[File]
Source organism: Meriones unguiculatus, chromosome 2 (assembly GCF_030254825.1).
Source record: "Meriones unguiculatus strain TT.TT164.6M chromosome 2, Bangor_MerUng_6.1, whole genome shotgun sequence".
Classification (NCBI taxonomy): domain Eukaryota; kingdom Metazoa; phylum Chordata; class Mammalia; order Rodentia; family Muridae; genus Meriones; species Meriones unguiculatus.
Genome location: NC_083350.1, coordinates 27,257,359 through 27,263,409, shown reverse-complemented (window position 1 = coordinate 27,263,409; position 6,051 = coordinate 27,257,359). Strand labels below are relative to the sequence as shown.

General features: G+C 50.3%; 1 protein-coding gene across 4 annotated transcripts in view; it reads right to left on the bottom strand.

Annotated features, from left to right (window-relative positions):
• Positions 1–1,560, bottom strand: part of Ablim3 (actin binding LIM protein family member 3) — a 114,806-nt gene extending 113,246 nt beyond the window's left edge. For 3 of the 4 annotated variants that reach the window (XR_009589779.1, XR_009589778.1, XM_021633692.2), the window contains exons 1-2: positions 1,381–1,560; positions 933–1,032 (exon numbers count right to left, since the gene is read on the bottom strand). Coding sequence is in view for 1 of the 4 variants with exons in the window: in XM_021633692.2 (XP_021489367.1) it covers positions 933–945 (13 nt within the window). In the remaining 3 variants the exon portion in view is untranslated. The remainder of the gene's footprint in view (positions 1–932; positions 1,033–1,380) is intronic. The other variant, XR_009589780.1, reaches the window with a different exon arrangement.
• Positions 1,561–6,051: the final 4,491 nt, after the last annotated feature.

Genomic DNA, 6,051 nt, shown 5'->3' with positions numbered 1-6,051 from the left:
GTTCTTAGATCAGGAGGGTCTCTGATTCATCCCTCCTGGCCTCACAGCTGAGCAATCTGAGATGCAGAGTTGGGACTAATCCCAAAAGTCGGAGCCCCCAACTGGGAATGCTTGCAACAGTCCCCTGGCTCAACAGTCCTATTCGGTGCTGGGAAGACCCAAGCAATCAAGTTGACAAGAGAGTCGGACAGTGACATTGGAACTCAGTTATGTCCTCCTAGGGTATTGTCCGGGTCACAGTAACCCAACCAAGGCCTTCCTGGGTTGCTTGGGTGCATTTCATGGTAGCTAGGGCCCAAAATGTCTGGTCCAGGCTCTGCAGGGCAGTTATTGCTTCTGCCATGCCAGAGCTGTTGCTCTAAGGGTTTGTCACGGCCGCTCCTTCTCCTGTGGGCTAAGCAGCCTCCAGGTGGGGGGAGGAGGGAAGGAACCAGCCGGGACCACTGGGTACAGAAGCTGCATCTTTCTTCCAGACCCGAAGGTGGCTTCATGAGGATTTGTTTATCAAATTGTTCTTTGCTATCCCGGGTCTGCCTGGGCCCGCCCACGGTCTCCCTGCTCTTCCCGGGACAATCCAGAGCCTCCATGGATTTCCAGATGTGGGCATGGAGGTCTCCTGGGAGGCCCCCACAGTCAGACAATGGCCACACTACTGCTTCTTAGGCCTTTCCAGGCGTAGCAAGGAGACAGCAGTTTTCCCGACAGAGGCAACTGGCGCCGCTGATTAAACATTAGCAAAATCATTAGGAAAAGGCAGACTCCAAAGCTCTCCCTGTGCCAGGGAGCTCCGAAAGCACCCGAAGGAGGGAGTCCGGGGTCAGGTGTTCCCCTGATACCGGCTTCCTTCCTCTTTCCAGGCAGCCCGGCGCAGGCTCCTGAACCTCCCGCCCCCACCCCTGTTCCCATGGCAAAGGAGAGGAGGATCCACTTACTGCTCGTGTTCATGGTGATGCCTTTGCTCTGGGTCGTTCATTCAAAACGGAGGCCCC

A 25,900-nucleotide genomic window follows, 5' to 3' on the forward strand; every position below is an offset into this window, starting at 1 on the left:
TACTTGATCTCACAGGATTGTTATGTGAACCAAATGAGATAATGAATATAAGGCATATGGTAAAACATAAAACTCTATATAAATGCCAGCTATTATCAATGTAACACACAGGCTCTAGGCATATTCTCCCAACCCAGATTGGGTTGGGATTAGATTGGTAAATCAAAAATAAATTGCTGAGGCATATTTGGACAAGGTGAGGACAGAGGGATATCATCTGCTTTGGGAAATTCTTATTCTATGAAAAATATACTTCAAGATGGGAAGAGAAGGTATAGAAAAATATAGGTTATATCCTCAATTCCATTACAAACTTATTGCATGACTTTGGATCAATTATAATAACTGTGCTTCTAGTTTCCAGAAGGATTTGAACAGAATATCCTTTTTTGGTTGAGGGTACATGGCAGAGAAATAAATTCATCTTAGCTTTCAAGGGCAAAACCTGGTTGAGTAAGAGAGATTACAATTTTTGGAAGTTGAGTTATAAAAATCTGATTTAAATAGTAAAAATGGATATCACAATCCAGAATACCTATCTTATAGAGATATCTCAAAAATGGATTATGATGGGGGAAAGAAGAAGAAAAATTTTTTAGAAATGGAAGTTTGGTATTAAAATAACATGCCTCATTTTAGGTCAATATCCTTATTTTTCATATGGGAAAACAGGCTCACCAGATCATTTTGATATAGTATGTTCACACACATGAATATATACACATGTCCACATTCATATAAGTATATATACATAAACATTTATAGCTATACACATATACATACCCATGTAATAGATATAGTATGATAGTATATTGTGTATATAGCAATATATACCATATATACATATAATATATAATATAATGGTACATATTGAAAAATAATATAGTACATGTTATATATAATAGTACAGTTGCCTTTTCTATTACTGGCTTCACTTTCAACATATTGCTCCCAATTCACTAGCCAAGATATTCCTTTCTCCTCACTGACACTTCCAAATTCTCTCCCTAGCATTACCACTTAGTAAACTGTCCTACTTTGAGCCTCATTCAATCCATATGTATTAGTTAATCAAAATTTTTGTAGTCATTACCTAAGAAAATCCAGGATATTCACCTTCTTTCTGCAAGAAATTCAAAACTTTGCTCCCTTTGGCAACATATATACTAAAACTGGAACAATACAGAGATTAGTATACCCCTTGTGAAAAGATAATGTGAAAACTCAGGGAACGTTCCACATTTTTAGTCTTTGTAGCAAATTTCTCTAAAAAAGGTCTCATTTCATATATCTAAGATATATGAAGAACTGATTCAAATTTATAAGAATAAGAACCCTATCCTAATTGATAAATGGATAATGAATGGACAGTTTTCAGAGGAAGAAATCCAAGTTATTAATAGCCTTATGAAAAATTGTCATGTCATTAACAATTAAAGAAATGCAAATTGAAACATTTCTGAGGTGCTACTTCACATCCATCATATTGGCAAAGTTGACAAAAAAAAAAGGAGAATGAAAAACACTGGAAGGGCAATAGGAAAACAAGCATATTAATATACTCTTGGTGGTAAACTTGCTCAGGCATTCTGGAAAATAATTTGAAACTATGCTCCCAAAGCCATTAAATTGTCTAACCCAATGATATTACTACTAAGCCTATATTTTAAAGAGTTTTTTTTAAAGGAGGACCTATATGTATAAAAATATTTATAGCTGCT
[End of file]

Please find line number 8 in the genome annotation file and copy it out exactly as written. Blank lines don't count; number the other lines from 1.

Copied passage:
• Positions 1,561–6,051: the final 4,491 nt, after the last annotated feature.